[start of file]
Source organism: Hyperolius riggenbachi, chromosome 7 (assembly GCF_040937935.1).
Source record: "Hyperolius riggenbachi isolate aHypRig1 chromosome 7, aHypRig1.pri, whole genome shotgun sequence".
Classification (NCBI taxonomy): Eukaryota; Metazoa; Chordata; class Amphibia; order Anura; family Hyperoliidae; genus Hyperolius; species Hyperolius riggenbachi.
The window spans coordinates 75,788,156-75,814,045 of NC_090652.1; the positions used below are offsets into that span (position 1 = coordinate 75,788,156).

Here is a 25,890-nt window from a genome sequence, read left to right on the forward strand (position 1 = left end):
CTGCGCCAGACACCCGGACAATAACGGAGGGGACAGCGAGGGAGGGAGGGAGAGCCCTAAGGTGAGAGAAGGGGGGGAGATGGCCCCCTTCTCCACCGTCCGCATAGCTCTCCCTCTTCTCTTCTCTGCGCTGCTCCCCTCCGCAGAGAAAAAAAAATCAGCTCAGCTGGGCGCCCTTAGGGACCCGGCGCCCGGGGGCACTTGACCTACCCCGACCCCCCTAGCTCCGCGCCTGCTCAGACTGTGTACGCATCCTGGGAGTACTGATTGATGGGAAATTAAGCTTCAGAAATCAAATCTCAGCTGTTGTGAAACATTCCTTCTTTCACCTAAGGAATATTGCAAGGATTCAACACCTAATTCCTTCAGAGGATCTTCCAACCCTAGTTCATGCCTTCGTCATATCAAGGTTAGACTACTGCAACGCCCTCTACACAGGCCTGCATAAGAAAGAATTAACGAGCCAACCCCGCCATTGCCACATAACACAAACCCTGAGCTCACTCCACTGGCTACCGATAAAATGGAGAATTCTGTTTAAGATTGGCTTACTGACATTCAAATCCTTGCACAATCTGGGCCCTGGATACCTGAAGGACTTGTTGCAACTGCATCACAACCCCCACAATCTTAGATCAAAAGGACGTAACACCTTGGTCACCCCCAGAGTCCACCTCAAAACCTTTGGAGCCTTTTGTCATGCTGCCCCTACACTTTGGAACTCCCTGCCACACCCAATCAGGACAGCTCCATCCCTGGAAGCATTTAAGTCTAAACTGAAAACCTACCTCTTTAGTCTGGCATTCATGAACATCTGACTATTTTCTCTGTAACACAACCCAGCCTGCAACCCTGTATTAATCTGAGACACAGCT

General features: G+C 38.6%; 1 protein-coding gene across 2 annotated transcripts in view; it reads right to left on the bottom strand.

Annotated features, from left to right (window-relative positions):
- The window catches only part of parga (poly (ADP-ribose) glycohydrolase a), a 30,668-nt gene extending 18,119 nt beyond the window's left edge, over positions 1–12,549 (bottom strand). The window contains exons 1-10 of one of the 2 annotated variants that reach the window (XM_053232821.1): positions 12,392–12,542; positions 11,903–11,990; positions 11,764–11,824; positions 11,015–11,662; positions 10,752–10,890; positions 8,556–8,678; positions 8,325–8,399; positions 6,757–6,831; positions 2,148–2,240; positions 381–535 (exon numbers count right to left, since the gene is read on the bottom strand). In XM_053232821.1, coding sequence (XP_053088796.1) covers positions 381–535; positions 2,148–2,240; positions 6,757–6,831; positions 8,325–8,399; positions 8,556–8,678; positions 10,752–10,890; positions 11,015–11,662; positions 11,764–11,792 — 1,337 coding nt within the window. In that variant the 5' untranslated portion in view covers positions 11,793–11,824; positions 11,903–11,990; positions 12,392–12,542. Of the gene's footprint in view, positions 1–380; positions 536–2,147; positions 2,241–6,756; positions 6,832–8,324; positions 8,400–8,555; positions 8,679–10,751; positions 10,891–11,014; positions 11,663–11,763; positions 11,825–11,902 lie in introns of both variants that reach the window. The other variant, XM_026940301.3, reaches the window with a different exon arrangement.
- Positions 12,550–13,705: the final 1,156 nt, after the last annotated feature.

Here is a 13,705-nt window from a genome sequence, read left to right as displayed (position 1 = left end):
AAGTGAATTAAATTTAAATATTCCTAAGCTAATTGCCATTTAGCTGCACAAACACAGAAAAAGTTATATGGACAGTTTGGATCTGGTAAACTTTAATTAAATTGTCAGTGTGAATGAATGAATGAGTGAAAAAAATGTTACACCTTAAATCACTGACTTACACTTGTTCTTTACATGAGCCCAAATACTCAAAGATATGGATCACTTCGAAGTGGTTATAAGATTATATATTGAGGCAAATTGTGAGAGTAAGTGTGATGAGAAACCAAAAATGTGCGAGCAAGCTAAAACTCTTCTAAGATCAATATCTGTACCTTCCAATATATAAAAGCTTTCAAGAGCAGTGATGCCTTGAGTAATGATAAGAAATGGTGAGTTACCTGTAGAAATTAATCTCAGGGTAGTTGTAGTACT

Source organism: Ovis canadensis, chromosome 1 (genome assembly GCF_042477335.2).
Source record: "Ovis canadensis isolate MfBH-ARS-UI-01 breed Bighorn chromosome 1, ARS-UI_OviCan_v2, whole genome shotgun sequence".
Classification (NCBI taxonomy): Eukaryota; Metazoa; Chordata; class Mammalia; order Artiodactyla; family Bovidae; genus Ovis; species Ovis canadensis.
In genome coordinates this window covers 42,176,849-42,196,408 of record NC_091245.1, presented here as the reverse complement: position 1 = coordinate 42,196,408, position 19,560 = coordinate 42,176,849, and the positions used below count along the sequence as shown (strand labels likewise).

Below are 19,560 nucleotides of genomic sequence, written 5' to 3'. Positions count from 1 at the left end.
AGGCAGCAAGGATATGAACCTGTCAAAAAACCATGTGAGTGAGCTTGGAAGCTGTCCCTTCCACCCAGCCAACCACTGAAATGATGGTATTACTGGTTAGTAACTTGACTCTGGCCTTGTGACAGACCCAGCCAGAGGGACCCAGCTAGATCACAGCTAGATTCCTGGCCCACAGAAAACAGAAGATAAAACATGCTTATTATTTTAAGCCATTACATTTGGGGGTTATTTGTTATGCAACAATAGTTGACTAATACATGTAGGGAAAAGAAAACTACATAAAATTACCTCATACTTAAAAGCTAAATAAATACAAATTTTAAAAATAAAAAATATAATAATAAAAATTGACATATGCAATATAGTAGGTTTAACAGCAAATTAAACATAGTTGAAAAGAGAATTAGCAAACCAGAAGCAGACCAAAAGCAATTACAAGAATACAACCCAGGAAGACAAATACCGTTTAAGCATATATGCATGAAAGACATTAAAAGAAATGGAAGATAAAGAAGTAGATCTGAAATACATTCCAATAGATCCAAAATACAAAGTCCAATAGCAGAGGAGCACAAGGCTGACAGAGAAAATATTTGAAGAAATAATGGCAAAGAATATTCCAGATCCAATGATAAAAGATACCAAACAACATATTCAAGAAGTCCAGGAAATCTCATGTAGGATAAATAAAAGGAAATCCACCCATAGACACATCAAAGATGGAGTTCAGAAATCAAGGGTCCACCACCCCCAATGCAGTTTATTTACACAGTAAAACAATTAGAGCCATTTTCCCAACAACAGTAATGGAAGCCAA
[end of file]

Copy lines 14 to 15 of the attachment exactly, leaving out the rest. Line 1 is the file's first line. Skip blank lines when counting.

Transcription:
Source record: "Ovis canadensis isolate MfBH-ARS-UI-01 breed Bighorn chromosome 1, ARS-UI_OviCan_v2, whole genome shotgun sequence".
Classification (NCBI taxonomy): Eukaryota; Metazoa; Chordata; class Mammalia; order Artiodactyla; family Bovidae; genus Ovis; species Ovis canadensis.